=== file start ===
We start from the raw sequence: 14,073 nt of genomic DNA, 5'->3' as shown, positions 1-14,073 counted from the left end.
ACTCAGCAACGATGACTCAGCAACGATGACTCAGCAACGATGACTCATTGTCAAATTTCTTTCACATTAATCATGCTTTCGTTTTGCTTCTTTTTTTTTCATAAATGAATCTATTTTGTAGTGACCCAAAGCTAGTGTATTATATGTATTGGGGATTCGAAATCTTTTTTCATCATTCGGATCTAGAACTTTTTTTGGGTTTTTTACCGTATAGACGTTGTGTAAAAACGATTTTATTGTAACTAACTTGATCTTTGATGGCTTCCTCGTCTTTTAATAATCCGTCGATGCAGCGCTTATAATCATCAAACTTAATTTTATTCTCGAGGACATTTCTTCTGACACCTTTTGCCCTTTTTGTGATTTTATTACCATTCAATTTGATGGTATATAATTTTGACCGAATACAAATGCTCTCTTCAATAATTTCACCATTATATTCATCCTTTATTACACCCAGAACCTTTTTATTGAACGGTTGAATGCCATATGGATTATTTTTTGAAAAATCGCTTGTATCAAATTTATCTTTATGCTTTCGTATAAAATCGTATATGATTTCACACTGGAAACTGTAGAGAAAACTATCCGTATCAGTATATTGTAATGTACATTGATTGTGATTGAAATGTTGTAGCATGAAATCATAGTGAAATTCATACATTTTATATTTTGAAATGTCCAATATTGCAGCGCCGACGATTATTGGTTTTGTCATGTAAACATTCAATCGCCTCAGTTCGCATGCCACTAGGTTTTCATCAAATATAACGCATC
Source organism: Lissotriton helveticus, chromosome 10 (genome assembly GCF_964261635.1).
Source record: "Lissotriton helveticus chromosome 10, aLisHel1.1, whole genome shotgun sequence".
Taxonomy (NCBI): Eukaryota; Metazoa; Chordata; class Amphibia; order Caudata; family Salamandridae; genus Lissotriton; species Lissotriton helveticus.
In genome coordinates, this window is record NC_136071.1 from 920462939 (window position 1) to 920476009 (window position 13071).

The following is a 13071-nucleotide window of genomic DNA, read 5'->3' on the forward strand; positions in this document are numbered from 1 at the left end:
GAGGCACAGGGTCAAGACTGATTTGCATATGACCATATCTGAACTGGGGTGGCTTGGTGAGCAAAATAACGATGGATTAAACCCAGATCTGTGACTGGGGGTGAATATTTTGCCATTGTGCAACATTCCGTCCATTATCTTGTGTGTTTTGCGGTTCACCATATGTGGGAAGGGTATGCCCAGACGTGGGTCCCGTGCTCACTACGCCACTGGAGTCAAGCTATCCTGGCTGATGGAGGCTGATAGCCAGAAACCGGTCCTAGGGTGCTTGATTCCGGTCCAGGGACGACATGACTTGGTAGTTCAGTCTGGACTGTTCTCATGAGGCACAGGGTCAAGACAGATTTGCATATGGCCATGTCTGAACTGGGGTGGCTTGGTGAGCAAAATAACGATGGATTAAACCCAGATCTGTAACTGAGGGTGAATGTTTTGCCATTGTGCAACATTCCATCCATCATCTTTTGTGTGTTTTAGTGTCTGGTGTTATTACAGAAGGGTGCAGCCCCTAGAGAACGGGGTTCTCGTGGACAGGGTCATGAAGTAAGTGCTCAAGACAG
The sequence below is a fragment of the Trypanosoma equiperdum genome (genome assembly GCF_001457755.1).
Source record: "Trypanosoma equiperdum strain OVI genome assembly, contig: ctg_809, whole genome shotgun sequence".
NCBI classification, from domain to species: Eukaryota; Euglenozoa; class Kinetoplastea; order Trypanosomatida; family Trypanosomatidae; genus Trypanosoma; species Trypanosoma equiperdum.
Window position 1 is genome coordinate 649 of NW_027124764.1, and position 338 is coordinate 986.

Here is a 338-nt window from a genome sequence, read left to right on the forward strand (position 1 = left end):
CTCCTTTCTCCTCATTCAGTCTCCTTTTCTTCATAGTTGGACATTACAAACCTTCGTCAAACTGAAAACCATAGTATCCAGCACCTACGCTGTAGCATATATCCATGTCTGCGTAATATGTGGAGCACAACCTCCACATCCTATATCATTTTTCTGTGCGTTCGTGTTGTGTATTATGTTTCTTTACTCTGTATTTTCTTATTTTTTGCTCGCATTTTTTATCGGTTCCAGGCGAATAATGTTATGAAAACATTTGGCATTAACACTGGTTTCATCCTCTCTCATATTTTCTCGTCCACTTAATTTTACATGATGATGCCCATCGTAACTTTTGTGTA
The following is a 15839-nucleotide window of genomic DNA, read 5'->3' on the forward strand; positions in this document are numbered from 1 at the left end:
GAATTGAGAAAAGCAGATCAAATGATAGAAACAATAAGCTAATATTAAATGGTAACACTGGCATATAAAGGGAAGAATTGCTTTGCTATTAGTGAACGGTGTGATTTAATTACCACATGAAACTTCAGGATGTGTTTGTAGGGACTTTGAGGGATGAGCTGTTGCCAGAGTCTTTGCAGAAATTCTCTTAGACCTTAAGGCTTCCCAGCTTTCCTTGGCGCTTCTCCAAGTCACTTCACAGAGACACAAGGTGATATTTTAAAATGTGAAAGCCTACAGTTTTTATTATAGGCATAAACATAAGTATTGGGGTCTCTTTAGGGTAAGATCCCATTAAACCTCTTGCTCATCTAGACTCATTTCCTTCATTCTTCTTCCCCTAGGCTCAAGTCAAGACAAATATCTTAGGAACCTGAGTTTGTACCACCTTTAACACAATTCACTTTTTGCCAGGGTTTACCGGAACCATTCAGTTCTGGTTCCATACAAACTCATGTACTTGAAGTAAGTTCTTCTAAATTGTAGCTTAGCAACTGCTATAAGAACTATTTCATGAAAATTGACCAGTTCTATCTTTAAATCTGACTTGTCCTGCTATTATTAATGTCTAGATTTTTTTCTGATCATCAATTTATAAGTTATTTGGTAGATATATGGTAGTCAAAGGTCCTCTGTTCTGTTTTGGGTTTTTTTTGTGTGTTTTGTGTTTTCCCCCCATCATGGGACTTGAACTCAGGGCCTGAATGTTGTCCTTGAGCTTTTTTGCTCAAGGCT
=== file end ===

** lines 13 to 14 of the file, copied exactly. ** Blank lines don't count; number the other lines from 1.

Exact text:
Here is a 338-nt window from a genome sequence, read left to right on the forward strand (position 1 = left end):
CTCCTTTCTCCTCATTCAGTCTCCTTTTCTTCATAGTTGGACATTACAAACCTTCGTCAAACTGAAAACCATAGTATCCAGCACCTACGCTGTAGCATATATCCATGTCTGCGTAATATGTGGAGCACAACCTCCACATCCTATATCATTTTTCTGTGCGTTCGTGTTGTGTATTATGTTTCTTTACTCTGTATTTTCTTATTTTTTGCTCGCATTTTTTATCGGTTCCAGGCGAATAATGTTATGAAAACATTTGGCATTAACACTGGTTTCATCCTCTCTCATATTTTCTCGTCCACTTAATTTTACATGATGATGCCCATCGTAACTTTTGTGTA